“Identify with the witness, with awareness, with the soul. The body is ending, but the soul will go on and on and on. I keep going inward to the soul.”
“Is that different from before?”
“My body is dying now, but I don’t feel like I’m dying. I’m fascinated with how my body is … doing it.”
We both laugh.
Then he says: “For many years, I’d been thinking about the phenomenon of death, but not my own death .… Now, when I piece it together with my heart, not with my intellect, I find nothing to fear if I identify with loving awareness. Death becomes simply the final stage of my sadhana … ”
Ram Dass is quiet for a long time, looking out at the sea. We’ve talked about death before, but not so directly and so personally. Saying it aloud changes things.
Swimming in love
Another day begins, and we are sitting at the breakfast table, although we have finished the oatmeal and mangoes and cleared away the dishes. Kirtan artist Krishna Das is visiting, and we are having a conversation that started 40 years ago in India. Krishna Das has recently read a letter written by Vivekananda, a disciple of Ramakrishna—an Indian mystic and yogi who spoke at the first World’s Parliament of Religions in Chicago in 1893 and introduced Hinduism and Vedanta to the West. This letter was written when Vivekananda was near the end of his life. Krishna Das says he was moved by Vivekananda’s wondering whether he was teaching and speaking as a way of supporting his ego, whether he was attached to his fame and his students’ appreciation, and whether that was actually keeping him from coming “face to face with God.”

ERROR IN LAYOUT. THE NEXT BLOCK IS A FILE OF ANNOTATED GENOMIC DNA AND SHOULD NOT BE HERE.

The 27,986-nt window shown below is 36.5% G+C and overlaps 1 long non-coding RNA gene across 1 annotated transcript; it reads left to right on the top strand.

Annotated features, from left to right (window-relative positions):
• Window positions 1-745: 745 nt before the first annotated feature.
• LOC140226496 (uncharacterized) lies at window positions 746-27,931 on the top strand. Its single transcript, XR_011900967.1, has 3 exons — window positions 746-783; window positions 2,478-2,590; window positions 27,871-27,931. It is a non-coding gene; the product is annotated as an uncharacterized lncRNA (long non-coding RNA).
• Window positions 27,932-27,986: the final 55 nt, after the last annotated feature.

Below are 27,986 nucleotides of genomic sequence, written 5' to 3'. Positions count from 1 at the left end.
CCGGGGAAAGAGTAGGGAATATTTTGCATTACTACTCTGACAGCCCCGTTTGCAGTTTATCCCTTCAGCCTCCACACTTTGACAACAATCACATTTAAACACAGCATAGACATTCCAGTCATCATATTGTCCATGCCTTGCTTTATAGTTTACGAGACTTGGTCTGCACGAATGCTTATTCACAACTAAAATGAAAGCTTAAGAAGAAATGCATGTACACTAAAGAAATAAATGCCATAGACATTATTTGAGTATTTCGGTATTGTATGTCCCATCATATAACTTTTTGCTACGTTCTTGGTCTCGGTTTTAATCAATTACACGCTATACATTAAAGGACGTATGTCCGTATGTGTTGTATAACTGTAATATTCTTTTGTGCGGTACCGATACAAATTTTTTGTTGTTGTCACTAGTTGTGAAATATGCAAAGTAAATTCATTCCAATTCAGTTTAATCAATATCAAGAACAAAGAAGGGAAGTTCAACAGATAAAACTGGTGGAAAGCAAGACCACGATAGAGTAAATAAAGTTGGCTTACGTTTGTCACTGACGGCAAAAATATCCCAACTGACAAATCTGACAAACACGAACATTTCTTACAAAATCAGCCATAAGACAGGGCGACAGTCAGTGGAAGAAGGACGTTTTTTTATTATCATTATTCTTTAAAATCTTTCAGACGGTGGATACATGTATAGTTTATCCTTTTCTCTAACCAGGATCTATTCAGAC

Ram Dass says he also worries about this. And Krishna Das has struggled with it for years. Then Krishna Das says what we know but keep forgetting:
“I saw that people who were attracted to me weren’t really attracted to me at all. They wanted connection to that place of love that I also wanted to be connected to.” The place we had discovered through Maharaj-ji. So what to do? If there is a relationship between what we do in the world, our dharma, and what we need to learn before we die, what should we be doing now?
“It’s all about love,” Ram Dass says. “It’s about becoming love. You start out with ego and become a soul.
Maharaj-ji was a soul lost in love. That’s what he was telling us. Sadhana … spiritual practice. Your work is your practice. If it’s not taking you into love, it’s not right for you.
“Fear is the problem, and the root of fear is separateness. We transform separateness through compassion and love. So fear is an invitation to engage in practice and to be more loving.”
There it was again. So simple.
The answer to what we should be doing and how to avoid attachment to it before we die—or as we are dying: sadhana and love. We had gone from oatmeal and mangoes to love and death in a very short time.
We all drop into silence.
About the Author
Ram Dass is an American spiritual teacher, former Harvard academic and clinical psychologist, and the author of the seminal 1971 book Be Here Now and the subsequent Be Love Now. Mirabai Bush is senior fellow at the Center for Contemplative Mind in Society. She has led mindfulness training for lawyers, judges, educators, environmental leaders, activists, students, and the army, and was a key developer of Search Inside Yourself at Google.